Unless Armenia has fundamental reforms ( like creating pro-business environment; red tape reduction or elimination, establishing free market ideology, reduction of the government size and the ensuing tax cuts that would be possible because of small government, etc.), Armenia is pretty much screwed and has a doubtful future as an independent state. The only way out would be to sell the independence and cling to the tit of Russia. We have seen the initial steps taken towards this during the last couple of years.

  • <cite class="fn">Onnik Krikorian</cite>

    Nazarian, I understand what you say about foreign remittances although even in a best case scenario it is likely that as with other former Eastern bloc countries, many among the population would still work outside the country. Forgetting that, everyone is speaking about the appreciation of the dram as if it is the only currency affected. However, the dollar is weakening worldwide so I’d like to hear a convincing argument persuading me to believe that the appreciation of the dram is abnormal even in this situation. Really, can someone write about this free from party politics? I think we all need to try to work out whether this appreciation is abnormally higher than other currencies, for example. Meanwhile, about reform, to be honest, countries such as Armenia are too small, poor and weak ever to be “independent” if you mean free from any foreign influence. Sorry, I think that’s a problem facing many countries who have to choose — be under the influence of, and be economically tied to, the U.S., Europe, or Russia.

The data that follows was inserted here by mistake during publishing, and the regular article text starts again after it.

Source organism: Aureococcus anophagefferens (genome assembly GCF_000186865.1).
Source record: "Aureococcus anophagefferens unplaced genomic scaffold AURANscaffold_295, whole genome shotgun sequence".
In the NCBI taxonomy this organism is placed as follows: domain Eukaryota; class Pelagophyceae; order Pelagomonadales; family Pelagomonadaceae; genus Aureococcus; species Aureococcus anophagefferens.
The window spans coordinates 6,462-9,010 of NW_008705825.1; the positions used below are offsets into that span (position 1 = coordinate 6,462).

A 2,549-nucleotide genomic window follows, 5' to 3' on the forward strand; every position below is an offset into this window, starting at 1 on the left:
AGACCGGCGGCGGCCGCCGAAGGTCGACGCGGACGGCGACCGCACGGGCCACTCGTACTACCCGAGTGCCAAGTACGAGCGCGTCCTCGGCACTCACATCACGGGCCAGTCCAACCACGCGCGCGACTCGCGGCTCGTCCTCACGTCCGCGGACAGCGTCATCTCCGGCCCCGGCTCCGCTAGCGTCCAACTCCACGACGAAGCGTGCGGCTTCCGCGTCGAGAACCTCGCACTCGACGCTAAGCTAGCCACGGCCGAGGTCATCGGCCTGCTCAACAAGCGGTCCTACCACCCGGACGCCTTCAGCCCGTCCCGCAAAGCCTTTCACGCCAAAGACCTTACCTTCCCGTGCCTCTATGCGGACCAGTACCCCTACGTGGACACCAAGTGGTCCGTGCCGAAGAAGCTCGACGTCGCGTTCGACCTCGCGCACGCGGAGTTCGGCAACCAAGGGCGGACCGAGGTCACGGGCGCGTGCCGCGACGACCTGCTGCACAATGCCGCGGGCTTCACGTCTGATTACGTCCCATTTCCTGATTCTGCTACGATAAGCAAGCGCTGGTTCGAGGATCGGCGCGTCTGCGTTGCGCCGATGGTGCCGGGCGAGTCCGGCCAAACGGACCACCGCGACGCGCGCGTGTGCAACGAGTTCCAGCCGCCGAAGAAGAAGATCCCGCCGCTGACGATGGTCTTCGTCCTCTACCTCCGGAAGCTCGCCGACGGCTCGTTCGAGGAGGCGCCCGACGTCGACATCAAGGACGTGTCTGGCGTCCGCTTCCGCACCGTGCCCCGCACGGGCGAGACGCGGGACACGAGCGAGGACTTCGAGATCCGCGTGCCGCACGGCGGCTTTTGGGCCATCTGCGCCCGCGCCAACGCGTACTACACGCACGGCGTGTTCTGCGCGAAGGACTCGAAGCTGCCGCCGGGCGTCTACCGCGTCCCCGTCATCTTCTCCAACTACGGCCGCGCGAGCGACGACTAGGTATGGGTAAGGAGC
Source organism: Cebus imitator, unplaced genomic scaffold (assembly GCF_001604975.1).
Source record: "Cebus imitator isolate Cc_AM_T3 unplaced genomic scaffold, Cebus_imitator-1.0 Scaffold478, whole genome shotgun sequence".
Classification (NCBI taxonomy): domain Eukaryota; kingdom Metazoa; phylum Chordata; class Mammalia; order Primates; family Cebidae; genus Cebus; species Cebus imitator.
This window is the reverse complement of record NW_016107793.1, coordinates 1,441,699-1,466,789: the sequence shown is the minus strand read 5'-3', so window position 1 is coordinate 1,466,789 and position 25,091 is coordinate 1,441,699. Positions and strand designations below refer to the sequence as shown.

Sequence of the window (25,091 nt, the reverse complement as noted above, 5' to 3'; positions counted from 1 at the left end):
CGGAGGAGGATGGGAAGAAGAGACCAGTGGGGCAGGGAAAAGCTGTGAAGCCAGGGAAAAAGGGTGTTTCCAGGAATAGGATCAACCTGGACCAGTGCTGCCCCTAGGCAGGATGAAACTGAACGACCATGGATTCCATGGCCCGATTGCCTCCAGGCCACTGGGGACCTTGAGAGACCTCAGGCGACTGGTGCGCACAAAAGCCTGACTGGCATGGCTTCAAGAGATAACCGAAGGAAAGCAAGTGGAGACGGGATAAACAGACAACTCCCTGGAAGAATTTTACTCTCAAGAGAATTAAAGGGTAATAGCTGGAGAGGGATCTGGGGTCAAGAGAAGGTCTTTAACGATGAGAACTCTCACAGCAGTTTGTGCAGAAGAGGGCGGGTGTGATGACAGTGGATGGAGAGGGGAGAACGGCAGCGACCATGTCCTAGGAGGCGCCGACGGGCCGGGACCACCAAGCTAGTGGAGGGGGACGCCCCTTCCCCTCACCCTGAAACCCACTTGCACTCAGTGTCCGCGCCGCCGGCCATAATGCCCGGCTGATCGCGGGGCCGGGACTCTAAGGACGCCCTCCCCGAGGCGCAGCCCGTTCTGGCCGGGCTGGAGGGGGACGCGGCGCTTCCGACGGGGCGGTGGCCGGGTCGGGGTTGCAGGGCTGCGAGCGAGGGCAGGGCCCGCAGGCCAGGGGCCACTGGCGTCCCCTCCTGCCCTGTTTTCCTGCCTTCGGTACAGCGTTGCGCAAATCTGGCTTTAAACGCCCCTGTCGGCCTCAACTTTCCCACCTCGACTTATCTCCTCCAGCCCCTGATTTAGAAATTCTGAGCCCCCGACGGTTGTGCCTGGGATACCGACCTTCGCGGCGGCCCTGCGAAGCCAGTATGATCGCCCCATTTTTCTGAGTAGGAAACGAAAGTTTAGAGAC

• <cite class="fn">Observer</cite>

    Onnik, Nazarian,
    Like I’ve mentioned in the post, even President Kocharian has been finding rate flactuations abnormal and has mentioned that investigation is in process to find and punish the guilty.
    When everyone – government, opposition, neutral experts speak of abnormalities, why do you guys defend the AMD rate? Do you perhaps know something Kocharian doesn’t? :))))

  • <cite class="fn">nazarian</cite>